Prosecutors think former Yukos owner Mikhail Khodorkovsky should be convicted of embezzlement but suggested leniency because of legislative changes, they said Thursday as Russia's longest-lasting trial entered a new phase.
“Analysis of the evidence presented before the court makes it possible to claim that despite the suspects' denial of their guilt it has been fully proven,” prosecutor Gulchekhra Ibragimova said at a hearing at Moscow's Khamovnichesky District Court, Interfax reported.
But she said the prosecution would request a milder sentence for Khodorkovsky and his business partner Platon Lebedev, on trial for the same charges, citing amendments to the law on economic crimes introduced by President Dmitry Medvedev. She did not elaborate on the prison terms the prosecution would seek.
The maximum punishment for embezzlement was cut to 10 years from 15 under Medvedev's amendments. Earlier reports said Khodorkovsky and Lebedev, who are already serving jail time on 2005 convictions for fraud and tax evasion, face up to 22 1/2 years in prison on the new charges of stealing $30 billion in oil.
Khodorkovsky's supporters say the trial, which has dragged on for 18 months, is politically motivated.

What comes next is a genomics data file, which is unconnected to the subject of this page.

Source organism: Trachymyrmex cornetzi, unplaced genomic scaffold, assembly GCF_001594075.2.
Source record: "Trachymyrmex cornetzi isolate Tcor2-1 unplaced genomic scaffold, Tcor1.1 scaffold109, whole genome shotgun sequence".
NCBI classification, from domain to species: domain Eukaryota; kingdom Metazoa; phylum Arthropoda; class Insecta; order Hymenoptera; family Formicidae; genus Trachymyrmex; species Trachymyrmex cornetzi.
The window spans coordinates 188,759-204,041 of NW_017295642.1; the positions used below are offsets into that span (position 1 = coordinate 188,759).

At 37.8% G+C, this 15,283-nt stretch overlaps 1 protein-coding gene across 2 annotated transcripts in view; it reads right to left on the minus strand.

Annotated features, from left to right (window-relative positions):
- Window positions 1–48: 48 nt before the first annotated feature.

The court finished examining the prosecutors' evidence in late September. Now the prosecution and the defense are to present their version of the case before the court, with the four-member team for the state to go first.
Lawyers for Khodorkovsky and Lebedev said they would not comment on details of the prosecutors' statements until they finish presenting their point of view, but dismissed the accusations altogether.
“They [prosecutors] have been lying since 2003. They continue the way they started,” Vadim Klyuvgant, a lawyer for Khodorkovsky, told reporters as he was leaving the courtroom, Interfax reported.
The prosecutors expect their statement to last three more days, Interfax reported. Lawyers for Khodorkovsky and Lebedev said they would request some time after that to prepare their reply.